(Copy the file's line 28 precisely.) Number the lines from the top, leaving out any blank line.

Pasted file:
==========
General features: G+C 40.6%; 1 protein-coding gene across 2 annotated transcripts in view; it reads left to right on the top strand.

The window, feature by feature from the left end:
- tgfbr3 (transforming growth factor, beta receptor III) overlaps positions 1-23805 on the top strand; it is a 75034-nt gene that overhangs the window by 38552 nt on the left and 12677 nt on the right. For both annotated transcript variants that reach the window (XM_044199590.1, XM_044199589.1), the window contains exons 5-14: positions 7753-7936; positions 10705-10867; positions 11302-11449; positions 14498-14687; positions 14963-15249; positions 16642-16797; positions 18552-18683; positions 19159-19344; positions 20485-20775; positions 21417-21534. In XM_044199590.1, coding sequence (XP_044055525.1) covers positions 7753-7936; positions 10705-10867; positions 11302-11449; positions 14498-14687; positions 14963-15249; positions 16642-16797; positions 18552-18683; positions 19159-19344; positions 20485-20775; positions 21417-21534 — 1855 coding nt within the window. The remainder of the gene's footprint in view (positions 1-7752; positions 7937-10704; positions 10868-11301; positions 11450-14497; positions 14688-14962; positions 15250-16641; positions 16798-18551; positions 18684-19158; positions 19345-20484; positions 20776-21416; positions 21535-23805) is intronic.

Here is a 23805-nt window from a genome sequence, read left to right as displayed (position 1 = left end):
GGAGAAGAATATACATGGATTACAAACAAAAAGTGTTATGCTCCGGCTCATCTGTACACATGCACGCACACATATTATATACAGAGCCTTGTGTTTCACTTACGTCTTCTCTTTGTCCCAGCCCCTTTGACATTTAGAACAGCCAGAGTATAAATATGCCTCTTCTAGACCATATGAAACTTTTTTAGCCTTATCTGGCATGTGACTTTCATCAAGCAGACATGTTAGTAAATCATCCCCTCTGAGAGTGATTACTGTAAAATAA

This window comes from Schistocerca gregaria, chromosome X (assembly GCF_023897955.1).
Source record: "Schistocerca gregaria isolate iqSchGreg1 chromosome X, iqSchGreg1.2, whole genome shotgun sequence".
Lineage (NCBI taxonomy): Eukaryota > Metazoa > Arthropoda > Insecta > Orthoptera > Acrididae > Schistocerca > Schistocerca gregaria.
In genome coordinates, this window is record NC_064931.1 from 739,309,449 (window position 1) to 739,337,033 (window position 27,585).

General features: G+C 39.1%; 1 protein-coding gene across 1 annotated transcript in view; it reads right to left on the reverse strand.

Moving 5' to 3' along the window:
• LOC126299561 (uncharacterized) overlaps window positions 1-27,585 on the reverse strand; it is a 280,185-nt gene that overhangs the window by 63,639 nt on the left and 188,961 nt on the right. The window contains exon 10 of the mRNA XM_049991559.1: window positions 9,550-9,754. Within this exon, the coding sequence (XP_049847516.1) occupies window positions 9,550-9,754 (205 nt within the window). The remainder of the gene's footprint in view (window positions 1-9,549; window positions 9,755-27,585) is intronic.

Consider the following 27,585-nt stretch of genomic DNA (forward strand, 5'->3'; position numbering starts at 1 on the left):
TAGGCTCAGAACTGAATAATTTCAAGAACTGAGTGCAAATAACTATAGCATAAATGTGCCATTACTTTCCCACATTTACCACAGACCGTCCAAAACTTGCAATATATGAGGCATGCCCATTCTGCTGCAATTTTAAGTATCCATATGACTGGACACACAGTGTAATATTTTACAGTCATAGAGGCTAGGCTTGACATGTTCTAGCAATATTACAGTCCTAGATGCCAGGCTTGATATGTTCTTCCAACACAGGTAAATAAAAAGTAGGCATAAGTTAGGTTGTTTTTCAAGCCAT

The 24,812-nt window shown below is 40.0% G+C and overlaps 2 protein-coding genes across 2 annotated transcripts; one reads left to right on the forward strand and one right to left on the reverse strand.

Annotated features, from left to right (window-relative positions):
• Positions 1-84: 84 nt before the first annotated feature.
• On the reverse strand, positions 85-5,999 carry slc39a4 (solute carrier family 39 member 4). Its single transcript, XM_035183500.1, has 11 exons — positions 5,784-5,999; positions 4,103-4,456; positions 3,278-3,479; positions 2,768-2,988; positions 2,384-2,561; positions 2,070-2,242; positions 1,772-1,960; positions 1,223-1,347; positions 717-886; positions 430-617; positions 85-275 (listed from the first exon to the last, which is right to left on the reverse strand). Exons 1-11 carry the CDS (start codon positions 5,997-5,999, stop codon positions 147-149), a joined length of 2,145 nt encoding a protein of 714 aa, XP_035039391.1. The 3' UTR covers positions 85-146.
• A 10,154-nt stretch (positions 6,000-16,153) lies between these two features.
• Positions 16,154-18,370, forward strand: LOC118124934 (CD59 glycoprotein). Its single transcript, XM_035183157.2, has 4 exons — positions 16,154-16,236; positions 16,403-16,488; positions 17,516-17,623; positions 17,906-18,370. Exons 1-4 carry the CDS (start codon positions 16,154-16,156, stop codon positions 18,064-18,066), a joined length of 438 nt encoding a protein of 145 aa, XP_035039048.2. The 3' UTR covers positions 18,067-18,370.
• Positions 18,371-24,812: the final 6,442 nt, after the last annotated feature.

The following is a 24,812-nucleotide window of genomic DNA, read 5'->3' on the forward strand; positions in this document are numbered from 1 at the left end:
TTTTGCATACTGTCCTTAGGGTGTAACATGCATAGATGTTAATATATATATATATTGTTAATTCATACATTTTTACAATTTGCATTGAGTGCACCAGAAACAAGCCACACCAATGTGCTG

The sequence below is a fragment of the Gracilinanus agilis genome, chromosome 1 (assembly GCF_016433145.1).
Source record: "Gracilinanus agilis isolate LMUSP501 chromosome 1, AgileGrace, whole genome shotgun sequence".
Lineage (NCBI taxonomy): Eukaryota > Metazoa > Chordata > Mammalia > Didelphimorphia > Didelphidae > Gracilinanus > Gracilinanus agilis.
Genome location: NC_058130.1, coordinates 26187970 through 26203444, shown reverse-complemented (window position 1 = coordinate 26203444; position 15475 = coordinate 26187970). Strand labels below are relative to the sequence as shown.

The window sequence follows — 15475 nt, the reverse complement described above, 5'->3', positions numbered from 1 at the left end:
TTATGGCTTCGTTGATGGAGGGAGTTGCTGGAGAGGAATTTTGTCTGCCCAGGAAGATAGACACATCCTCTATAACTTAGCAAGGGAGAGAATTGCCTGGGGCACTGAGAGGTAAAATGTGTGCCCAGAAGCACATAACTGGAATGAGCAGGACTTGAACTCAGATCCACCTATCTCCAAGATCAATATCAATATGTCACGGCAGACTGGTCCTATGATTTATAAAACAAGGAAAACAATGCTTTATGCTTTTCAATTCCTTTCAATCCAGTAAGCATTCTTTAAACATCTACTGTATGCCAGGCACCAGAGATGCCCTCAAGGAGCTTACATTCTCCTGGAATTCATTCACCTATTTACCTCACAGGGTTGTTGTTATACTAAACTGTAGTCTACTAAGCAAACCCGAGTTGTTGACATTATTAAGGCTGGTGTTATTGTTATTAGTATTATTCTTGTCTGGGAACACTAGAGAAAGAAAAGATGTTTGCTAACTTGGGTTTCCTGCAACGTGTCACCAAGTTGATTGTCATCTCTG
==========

The window sequence follows — 15475 nt, the reverse complement described above, 5'->3', positions numbered from 1 at the left end: